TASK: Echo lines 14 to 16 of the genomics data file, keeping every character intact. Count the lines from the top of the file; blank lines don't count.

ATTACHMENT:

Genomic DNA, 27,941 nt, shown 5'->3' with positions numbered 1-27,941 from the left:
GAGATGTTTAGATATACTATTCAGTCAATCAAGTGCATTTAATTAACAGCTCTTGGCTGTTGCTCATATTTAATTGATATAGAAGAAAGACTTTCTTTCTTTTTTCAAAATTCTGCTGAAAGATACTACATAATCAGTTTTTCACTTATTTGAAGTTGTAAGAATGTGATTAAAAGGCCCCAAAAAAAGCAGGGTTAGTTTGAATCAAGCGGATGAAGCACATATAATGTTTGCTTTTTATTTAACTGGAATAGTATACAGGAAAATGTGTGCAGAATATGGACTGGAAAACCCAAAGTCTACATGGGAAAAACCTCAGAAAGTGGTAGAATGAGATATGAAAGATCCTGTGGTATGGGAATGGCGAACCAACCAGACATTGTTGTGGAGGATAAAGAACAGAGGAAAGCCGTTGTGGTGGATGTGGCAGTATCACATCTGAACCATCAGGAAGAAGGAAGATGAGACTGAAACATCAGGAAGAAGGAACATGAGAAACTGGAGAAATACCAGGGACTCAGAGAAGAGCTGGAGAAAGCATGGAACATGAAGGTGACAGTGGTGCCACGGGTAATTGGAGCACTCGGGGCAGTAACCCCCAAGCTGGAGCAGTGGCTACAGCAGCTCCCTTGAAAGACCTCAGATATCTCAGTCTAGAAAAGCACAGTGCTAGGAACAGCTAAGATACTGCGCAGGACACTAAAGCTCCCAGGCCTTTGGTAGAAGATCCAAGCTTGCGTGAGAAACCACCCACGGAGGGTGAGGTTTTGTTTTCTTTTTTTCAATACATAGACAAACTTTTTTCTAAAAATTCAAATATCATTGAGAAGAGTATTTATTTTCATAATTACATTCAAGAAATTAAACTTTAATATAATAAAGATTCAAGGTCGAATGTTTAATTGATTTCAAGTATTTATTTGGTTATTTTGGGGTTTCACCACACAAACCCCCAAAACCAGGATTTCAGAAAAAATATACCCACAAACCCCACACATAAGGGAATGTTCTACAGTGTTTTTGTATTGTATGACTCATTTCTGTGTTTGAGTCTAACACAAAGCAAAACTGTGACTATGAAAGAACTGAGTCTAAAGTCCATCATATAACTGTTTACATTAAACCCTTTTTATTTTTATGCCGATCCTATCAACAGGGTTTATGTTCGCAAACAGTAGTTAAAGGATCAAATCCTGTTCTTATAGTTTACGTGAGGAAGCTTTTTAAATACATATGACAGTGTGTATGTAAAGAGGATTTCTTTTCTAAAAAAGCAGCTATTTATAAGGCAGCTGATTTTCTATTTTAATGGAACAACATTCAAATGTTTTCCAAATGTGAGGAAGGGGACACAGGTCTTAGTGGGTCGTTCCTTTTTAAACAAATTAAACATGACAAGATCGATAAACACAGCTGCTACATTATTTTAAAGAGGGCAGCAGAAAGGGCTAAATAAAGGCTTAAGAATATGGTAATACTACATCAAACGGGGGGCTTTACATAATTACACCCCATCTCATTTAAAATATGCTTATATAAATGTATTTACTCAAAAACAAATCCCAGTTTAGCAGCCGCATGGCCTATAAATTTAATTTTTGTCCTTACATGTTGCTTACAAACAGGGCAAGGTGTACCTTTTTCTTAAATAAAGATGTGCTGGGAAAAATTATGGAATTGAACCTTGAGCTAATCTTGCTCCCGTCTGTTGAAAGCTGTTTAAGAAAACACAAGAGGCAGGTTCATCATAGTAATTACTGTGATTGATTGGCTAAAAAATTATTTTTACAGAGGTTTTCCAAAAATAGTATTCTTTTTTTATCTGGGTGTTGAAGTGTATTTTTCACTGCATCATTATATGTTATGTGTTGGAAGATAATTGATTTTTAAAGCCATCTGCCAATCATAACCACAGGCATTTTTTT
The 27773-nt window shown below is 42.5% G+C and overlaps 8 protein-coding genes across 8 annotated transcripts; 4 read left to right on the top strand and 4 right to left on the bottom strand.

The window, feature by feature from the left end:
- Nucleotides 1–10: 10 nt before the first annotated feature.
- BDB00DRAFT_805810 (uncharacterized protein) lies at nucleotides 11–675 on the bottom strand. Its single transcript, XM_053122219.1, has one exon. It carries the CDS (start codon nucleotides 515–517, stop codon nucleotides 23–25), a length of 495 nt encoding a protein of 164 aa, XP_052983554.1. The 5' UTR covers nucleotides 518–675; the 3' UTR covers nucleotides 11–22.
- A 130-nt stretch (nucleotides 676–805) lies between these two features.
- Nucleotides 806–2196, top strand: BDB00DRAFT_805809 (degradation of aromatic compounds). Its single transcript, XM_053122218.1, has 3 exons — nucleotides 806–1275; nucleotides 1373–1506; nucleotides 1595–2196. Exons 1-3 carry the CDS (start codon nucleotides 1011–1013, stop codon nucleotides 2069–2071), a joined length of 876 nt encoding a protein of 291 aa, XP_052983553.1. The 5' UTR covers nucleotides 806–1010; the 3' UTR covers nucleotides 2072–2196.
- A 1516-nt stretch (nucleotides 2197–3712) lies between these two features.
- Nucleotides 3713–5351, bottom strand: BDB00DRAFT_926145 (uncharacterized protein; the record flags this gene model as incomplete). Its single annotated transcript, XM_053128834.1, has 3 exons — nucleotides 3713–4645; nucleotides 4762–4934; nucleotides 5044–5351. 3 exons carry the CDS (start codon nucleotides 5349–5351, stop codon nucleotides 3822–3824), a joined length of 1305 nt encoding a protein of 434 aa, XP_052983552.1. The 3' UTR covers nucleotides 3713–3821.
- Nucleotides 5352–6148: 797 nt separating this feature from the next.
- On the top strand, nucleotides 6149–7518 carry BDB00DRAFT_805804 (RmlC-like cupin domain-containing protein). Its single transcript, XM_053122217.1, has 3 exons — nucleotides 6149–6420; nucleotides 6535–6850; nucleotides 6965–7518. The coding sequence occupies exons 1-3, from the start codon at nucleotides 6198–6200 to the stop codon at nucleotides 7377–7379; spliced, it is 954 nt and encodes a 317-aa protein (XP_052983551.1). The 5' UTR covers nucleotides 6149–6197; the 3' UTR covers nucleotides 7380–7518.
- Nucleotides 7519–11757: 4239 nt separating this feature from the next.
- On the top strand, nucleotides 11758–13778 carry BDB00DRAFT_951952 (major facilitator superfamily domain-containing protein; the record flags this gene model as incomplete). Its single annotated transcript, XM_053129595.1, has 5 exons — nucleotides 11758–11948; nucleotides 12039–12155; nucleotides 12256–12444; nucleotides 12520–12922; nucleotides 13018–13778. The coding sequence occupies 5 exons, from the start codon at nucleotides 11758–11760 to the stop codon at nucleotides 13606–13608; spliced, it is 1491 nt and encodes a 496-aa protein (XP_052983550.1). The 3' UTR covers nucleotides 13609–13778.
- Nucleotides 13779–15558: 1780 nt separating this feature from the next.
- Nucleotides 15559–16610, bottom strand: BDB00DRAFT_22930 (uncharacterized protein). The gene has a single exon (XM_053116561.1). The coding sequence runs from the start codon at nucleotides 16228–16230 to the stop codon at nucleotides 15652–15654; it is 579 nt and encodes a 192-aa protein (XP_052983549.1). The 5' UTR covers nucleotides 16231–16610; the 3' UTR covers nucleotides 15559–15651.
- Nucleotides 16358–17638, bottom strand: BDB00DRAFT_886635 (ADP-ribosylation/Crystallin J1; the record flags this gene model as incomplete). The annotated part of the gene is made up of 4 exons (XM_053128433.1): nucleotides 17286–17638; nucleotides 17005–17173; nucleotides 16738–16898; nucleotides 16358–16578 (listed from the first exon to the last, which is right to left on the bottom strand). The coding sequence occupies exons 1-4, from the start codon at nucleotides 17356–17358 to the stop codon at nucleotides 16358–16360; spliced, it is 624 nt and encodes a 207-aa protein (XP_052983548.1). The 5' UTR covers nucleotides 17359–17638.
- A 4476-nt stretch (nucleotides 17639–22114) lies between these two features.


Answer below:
- On the top strand, nucleotides 11758–13778 carry BDB00DRAFT_951952 (major facilitator superfamily domain-containing protein; the record flags this gene model as incomplete). Its single annotated transcript, XM_053129595.1, has 5 exons — nucleotides 11758–11948; nucleotides 12039–12155; nucleotides 12256–12444; nucleotides 12520–12922; nucleotides 13018–13778. The coding sequence occupies 5 exons, from the start codon at nucleotides 11758–11760 to the stop codon at nucleotides 13606–13608; spliced, it is 1491 nt and encodes a 496-aa protein (XP_052983550.1). The 3' UTR covers nucleotides 13609–13778.
- Nucleotides 13779–15558: 1780 nt separating this feature from the next.
- Nucleotides 15559–16610, bottom strand: BDB00DRAFT_22930 (uncharacterized protein). The gene has a single exon (XM_053116561.1). The coding sequence runs from the start codon at nucleotides 16228–16230 to the stop codon at nucleotides 15652–15654; it is 579 nt and encodes a 192-aa protein (XP_052983549.1). The 5' UTR covers nucleotides 16231–16610; the 3' UTR covers nucleotides 15559–15651.